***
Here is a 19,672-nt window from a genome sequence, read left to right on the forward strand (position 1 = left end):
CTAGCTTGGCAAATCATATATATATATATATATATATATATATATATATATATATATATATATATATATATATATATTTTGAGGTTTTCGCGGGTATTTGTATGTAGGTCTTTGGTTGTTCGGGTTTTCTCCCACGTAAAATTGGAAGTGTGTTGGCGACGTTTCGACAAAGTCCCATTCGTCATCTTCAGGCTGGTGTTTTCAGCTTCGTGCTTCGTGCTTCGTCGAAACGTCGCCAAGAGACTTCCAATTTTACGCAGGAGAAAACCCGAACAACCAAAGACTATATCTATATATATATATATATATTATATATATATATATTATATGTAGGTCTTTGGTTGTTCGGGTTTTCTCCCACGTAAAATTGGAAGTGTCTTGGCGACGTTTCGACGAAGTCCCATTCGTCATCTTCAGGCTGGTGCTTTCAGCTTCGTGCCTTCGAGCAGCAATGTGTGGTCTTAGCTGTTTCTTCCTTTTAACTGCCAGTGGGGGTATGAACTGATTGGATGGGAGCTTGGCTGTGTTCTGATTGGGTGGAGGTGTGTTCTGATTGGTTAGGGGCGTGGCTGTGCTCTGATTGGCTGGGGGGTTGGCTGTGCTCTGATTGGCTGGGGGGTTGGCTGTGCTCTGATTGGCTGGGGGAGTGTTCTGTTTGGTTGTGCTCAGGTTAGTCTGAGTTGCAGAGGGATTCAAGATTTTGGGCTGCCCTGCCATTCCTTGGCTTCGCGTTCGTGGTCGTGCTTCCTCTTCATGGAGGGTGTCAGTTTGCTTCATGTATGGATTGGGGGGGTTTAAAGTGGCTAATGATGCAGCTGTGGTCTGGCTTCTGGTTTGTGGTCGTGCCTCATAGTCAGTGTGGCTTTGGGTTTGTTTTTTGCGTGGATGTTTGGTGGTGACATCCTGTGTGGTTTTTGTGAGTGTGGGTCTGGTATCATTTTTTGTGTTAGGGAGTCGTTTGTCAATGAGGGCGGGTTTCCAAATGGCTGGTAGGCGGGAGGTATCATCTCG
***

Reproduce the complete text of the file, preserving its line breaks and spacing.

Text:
Here is a 19,672-nt window from a genome sequence, read left to right on the forward strand (position 1 = left end):
CTAGCTTGGCAAATCATATATATATATATATATATATATATATATATATATATATATATATATATATATATATATATTTTGAGGTTTTCGCGGGTATTTGTATGTAGGTCTTTGGTTGTTCGGGTTTTCTCCCACGTAAAATTGGAAGTGTGTTGGCGACGTTTCGACAAAGTCCCATTCGTCATCTTCAGGCTGGTGTTTTCAGCTTCGTGCTTCGTGCTTCGTCGAAACGTCGCCAAGAGACTTCCAATTTTACGCAGGAGAAAACCCGAACAACCAAAGACTATATCTATATATATATATATATATTATATATATATATATTATATGTAGGTCTTTGGTTGTTCGGGTTTTCTCCCACGTAAAATTGGAAGTGTCTTGGCGACGTTTCGACGAAGTCCCATTCGTCATCTTCAGGCTGGTGCTTTCAGCTTCGTGCCTTCGAGCAGCAATGTGTGGTCTTAGCTGTTTCTTCCTTTTAACTGCCAGTGGGGGTATGAACTGATTGGATGGGAGCTTGGCTGTGTTCTGATTGGGTGGAGGTGTGTTCTGATTGGTTAGGGGCGTGGCTGTGCTCTGATTGGCTGGGGGGTTGGCTGTGCTCTGATTGGCTGGGGGGTTGGCTGTGCTCTGATTGGCTGGGGGAGTGTTCTGTTTGGTTGTGCTCAGGTTAGTCTGAGTTGCAGAGGGATTCAAGATTTTGGGCTGCCCTGCCATTCCTTGGCTTCGCGTTCGTGGTCGTGCTTCCTCTTCATGGAGGGTGTCAGTTTGCTTCATGTATGGATTGGGGGGGTTTAAAGTGGCTAATGATGCAGCTGTGGTCTGGCTTCTGGTTTGTGGTCGTGCCTCATAGTCAGTGTGGCTTTGGGTTTGTTTTTTGCGTGGATGTTTGGTGGTGACATCCTGTGTGGTTTTTGTGAGTGTGGGTCTGGTATCATTTTTTGTGTTAGGGAGTCGTTTGTCAATGAGGGCGGGTTTCCAAATGGCTGGTAGGCGGGAGGTATCATCTCG